In some science fiction films, a group of scientists are faced with an asteroid heading straight for Earth. The solution? A spacecraft that hits it directly. Deflect it, destroy it, the goal is to save the planet from destruction. Now we will legitimately be able to uncover how feasible it is to solve such a situation.
NASA announced that the Double Asteroid Redirection Test (DART) mission successfully made impact with the moonlet asteroid – Dimorphos – on Monday 26, at 7:14 pm EDT (00:14 in London). After ten months in space – the spacecraft was released in November 2021 – mission control at the John Hopkins Applied Physics Laboratory (APL) received the news of the impact. It is NASA’s first attempt in hitting an asteroid, proving we are capable of deviating from potential space hazards using technology. The DART mission impact was livestreamed online on NASA social networks.
APL was in charge of building and managing the DART spacecraft and coordinating the investigation team. The DART Investigation team was composed of 240 investigators from all over the world, led by Andrew Cheng and Andrew Revkin – both researchers of John Hopkins APL.
DART is part of NASA’s planetary defence project and represents a demonstration of a viable mitigation technique for protecting the Earth from asteroids and comets. The mission attempted to demonstrate kinetic impactor technology by impacting Dimorphos in order to modify its path and speed. DART is NASA’s first spacecraft mission developed to achieve a planetary defence objective and the first mission flown by the Planetary Defence Coordination Office (PDCO), created in 2016 to manage the agency’s ongoing planetary defence efforts.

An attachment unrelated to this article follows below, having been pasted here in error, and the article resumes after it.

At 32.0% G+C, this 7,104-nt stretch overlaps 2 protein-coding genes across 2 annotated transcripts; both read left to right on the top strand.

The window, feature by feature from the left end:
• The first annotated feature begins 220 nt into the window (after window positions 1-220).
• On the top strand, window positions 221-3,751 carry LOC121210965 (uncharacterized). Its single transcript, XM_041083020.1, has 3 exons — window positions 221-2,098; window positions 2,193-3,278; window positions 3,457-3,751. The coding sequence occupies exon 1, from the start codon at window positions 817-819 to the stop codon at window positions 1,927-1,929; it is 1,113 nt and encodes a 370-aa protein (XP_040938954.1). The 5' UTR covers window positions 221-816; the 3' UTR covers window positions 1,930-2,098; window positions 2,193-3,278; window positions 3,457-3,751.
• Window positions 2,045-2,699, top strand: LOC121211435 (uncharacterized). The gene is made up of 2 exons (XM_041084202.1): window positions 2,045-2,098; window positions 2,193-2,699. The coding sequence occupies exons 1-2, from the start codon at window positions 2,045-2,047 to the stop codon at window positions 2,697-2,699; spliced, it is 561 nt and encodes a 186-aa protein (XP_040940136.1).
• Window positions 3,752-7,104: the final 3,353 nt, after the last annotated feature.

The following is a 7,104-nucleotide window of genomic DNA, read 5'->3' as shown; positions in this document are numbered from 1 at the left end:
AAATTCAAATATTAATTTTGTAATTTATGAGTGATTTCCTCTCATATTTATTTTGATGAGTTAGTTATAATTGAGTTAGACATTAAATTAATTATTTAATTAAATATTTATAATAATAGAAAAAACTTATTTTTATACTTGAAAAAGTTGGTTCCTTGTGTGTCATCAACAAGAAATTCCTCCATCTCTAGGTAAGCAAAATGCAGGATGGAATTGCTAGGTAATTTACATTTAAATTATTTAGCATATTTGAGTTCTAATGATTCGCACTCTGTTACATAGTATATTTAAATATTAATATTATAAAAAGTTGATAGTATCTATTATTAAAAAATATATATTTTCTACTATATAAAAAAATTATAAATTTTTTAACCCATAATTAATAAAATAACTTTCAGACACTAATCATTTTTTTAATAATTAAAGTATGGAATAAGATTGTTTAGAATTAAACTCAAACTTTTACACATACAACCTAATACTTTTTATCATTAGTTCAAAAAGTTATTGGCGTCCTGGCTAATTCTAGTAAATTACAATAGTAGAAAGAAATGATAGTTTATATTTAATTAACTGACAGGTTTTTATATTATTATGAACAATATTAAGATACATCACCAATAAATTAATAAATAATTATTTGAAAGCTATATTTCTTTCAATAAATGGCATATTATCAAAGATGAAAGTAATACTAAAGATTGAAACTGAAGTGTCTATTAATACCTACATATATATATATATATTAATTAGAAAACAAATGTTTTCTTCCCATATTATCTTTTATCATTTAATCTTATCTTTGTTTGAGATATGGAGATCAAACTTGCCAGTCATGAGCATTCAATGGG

Dimorphos is one body of a binary asteroid system called Didymos, translating to ‘twin’ in Greek. It is composed of two asteroids, the bigger one employing the same as the system, while the smaller one labelled Dimorphos – the target of DART. Dimorphos is a moonlet asteroid, which orbits the Didymos asteroid, and has a diameter of 160 meters. Neither asteroid poses a threat to Earth.
Before the impact, the distance between the two asteroids was 1.18 kilometres, according to the DART mission webpage. Didymos was, in the words of the DART team, the ideal target. It was chosen carefully, considering its orbit path did not intersect Earth at any point even after contact was made. Earth-based telescopes were also able to measure the variation in brightness to determine the distance of the orbit before and after the collision. Before the impact, it took 11 hours and 55 minutes for Dimorphos to complete the orbit around Didymos. NASA expects this to change for several minutes, with the intention to shorten the distance between the two asteroids.
The DART spacecraft was equipped with a high-resolution imager named DRACO, which helped to support navigation and targeting. It spotted Dimorphos for the first time one hour before hitting it. The DART camera returned an image per second until the impact, when half the screen went red due to loss of signal. The pictures sent back by the DART spacecraft were shown live on NASA’s social media, with a small window of the mission controllers in APL, until the stream cut as the probe was obliterated.
“At its core, DART represents an unprecedented success for planetary defense, but it is also a mission of unity with a real benefit for all humanity,” said NASA Administrator Bill Nelson, “As NASA studies the cosmos and our home planet, we’re also working to protect that home, and this international collaboration turned science fiction into science fact, demonstrating one way to protect Earth.”
The DART mission is not the only one planned around the Didymos system. The Hera mission is a program in the European Space Agency’s (ESA) space safety and security activities. The spacecraft is planned to be launched in 2024 and arrive in the Didymos system by 2026. Its objectives are to investigate the binary asteroid – including its internal properties – and to measure extensively the outcomes of NASA’s DART mission kinetic impactor test from ground-based observatories. The main goal being to understand more about the asteroid’s geophysics for future asteroid deflection missions.
The focus on planetary defence is growing, as can be seen in the increased number of initiatives that NASA has sponsored over recent years. One of which being the Vera Rubin Observatory, a new telescope in Chile financed by the United States that can systematically scan the night sky, with the possibility of identifying thousands of potentially hazardous asteroids. Another being the NEO Surveyor, a space-based telescope that NASA is working to build to aid in finding threats that are hard to spot from Earth.
The work for planetary defence is just beginning.